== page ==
Godzdogz

Godzdogz

The blog of the Dominican student brothers at Blackfriars, Oxford.

Built on the four pillars of our Dominican life – preaching, prayer, study, and community – Godzdogz offers many resources for exploring the Catholic Faith today.
Read more.

I believe in Jesus Christ; truly human.

Saturday, December 22, 2018

Over the summer, while on pilgrimage in Lourdes, a fellow friar sitting next to me said, ‘Isn’t extraordinary that God has a mother?’ 

Sure, I thought; it’s one of the great mysteries of our faith, and perhaps so normal for us, that it just passes us by. But over the next few weeks as I prayed my rosary, or read the Scriptures, I kept returning to that idea - that God has a mother, that God had a human life.One thing this means is that God has given us the life of His body, so that His bodily life becomes the pattern for our own. As Christians, but particularly as friars in formation for the priesthood, we learn to live our lives according to the death and resurrection of our Lord - the central mystery of our faith, and the one which, God willing, we will be instructed to model our lives on on the day of our ordination to the priesthood. But the everyday events of our Lord’s life, His ordinariness, seem at times more wondrous than His great displays of power. It means that our everyday life can be an offering like that of Christ’s, we can offer ourselves to God as Christ did, and we can share in His redemptive power. As with all things, Our Lady provides the pattern here. For if we surrender ourselves to God, living our lives as an echo of her prayer, ‘Be it done to me according to your word,’ then Christ can live in us in an intimate communion.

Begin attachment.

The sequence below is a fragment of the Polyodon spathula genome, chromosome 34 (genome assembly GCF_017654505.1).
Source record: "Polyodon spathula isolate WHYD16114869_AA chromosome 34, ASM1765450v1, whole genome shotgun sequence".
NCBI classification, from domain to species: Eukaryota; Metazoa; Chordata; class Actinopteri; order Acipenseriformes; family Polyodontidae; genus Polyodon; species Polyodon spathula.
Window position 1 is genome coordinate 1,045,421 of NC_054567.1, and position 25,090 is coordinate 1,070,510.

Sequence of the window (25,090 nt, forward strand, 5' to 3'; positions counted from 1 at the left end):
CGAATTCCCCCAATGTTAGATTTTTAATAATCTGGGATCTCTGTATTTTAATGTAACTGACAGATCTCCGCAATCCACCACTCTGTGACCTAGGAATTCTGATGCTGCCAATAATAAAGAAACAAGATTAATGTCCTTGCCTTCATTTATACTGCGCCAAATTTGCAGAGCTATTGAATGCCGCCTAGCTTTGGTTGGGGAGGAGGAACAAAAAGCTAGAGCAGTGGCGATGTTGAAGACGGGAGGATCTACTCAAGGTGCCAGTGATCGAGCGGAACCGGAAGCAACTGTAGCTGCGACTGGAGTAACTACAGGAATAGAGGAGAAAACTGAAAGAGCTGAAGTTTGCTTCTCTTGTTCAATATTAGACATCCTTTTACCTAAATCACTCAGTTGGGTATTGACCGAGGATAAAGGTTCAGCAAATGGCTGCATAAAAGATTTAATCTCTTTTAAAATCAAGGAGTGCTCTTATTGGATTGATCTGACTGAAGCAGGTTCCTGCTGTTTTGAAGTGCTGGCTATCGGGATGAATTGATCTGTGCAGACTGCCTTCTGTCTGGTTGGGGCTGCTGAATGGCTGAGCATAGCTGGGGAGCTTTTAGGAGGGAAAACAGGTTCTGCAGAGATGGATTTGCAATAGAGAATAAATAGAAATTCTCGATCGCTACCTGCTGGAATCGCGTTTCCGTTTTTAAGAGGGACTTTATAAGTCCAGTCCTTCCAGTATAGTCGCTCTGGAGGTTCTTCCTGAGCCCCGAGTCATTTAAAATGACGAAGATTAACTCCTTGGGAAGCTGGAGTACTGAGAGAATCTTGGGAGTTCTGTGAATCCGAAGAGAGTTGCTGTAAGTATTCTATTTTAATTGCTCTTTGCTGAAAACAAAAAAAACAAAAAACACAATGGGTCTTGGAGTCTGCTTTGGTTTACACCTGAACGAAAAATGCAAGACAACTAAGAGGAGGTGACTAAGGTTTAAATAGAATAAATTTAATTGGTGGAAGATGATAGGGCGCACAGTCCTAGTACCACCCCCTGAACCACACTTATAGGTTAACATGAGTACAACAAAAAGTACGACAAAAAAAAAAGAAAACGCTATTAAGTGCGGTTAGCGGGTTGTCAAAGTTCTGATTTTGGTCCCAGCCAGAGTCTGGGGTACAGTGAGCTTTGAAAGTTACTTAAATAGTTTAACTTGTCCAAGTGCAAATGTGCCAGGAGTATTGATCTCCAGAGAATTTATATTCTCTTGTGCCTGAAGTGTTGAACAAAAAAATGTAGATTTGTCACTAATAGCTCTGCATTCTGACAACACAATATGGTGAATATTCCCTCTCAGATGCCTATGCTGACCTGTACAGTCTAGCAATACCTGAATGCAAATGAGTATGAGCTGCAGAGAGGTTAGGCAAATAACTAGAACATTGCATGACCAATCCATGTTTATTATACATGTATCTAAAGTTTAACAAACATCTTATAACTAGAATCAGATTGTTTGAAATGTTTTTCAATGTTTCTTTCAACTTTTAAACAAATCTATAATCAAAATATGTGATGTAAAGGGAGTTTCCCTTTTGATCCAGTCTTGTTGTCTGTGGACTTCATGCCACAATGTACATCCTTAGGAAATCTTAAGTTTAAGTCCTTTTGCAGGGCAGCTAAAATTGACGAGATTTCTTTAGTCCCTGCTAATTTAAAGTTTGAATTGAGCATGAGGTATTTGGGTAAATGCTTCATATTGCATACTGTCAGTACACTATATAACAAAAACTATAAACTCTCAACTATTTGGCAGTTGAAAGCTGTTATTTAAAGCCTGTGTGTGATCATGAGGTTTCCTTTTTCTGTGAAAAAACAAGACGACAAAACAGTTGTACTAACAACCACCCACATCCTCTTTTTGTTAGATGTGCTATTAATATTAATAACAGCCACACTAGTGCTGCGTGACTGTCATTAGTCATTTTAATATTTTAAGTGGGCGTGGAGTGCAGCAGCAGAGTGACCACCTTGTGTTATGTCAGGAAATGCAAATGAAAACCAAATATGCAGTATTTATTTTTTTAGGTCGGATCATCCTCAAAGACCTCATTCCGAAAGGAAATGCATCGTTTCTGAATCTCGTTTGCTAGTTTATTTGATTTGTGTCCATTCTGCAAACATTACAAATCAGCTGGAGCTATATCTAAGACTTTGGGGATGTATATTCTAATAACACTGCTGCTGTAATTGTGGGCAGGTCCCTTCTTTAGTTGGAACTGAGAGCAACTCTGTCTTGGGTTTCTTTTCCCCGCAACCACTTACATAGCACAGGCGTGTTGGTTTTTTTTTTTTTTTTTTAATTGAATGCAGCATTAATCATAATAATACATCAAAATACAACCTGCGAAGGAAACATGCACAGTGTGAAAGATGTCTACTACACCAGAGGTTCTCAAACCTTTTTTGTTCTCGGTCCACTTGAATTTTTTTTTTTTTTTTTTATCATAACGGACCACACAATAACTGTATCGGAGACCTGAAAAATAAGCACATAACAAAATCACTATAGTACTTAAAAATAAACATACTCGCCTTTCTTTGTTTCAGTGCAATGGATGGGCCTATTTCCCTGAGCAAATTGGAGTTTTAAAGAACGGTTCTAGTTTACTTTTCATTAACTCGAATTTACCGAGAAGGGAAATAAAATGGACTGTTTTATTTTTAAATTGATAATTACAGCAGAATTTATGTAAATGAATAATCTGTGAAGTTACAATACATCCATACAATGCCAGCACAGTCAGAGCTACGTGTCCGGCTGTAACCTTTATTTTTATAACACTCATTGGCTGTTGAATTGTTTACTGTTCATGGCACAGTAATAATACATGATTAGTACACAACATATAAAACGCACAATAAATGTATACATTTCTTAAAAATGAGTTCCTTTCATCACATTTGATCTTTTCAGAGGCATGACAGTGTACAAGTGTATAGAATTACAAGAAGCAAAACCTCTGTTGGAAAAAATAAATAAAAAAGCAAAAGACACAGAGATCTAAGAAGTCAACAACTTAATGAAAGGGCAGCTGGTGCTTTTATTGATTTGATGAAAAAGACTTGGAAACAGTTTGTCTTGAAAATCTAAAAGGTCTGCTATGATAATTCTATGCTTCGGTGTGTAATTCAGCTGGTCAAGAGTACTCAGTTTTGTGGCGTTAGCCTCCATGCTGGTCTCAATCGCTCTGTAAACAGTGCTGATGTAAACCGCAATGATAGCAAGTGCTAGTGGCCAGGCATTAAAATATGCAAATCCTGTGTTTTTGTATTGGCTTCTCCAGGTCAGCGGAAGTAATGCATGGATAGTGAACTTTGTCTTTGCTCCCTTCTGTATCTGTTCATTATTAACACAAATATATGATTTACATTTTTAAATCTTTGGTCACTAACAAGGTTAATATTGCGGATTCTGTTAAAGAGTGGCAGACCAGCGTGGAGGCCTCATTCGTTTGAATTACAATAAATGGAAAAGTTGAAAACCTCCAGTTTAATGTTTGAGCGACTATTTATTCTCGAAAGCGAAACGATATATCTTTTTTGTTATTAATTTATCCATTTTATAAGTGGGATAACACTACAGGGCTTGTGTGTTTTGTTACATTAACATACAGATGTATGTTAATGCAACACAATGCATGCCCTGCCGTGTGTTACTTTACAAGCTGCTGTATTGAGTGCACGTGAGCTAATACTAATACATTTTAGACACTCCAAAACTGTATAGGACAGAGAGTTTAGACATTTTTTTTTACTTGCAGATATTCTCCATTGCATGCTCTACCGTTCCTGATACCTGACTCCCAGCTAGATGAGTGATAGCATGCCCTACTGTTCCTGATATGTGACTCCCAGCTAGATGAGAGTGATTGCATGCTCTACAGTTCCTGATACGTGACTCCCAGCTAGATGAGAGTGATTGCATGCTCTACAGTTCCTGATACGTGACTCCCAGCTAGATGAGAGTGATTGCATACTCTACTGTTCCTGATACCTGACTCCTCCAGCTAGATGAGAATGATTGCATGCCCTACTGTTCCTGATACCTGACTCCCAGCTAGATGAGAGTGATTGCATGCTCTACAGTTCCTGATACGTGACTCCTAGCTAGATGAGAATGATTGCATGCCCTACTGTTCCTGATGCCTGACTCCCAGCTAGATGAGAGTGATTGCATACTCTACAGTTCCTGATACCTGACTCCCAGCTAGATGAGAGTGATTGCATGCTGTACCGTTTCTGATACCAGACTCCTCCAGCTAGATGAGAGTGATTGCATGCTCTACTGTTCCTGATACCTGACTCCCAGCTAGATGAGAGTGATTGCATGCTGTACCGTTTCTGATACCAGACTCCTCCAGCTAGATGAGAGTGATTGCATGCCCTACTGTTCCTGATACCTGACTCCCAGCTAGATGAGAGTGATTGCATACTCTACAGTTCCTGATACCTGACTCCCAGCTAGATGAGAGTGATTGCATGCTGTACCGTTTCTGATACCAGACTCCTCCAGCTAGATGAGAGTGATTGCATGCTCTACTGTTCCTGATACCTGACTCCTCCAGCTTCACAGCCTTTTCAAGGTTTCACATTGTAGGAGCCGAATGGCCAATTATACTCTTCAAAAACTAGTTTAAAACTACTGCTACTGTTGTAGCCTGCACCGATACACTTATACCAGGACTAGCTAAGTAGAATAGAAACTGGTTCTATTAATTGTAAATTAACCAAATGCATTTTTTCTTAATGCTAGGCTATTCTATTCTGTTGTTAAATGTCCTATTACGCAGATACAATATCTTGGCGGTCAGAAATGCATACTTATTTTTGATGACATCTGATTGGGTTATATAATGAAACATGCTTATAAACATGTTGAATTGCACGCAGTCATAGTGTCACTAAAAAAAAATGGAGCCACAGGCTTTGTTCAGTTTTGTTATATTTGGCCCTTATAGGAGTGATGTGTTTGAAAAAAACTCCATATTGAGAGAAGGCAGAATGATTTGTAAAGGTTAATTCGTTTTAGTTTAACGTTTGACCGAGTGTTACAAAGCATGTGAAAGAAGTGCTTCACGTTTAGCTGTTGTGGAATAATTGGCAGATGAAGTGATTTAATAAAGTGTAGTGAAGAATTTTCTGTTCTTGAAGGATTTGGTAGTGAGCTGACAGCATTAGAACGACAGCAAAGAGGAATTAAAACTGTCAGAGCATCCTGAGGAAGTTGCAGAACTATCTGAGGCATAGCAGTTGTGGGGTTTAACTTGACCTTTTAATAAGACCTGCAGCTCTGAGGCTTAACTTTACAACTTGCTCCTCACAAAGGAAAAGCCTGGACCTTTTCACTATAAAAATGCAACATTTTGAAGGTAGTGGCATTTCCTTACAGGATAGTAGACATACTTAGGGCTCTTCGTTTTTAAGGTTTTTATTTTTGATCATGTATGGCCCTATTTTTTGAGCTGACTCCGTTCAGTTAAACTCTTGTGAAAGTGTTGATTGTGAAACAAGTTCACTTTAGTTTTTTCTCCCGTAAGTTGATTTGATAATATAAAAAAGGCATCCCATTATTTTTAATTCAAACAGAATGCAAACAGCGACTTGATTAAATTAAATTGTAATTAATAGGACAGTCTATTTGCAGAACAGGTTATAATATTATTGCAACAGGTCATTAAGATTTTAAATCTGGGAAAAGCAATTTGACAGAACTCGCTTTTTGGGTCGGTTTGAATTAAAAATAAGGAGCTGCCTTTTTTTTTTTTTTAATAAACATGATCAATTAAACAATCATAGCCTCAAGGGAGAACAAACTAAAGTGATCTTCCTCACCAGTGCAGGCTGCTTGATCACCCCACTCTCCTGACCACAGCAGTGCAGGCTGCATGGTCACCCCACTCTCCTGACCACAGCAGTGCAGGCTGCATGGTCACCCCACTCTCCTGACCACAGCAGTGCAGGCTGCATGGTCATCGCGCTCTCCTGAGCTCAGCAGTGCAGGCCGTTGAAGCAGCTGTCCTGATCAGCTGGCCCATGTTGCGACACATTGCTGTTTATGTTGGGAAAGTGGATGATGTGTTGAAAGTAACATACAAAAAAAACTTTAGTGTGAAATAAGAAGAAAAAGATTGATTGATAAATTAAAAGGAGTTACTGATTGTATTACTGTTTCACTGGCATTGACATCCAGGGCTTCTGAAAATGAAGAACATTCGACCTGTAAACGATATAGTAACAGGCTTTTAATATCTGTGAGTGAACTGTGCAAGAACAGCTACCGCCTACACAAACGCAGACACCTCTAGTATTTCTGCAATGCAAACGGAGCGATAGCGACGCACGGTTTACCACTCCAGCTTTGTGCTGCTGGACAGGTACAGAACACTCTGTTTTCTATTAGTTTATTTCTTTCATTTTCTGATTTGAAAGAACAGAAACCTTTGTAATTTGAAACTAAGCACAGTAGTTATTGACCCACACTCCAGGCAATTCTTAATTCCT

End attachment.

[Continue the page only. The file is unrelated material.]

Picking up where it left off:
We can find Christ most easily in the moments where his presence is most obvious, in moments when His loving presence is felt most closely in prayer, or in His consoling presence in our griefs and anxieties. But sometimes the mundane parts of our life grind us down and all seems dry. But Christ’s human life offers us two consolations, that Christ too experienced the most ordinary of human experiences - He thirsted at the well, hungered in the wilderness, and was tired and exhausted by His ministry. But the greatest consolation which we can received is the way His work in us can change our relationship with the world. If we see the world with the eyes of Him through whom all things were made, the goodness of creation and the beauty of the earth becomes apparent to us in a way previously unthinkable; if we work with His hands, there is no work mundane enough not to be dignified; if we love with His love, we can share in the love of Christ.

Br Albert Robertson O.P.



Comments

Yvette commented on 09-Jan-2019 10:04 AM
Many thanks Br Albert for this short, captivating and moving article.

Post a Comment


Captcha Image
Follow us
Great Dominicans

Great Dominicans

News

News

Consecrated Life

Consecrated Life

Recent posts


Tags


Liturgical index


All tags & authors


Archive

Upcoming events

View the full calendar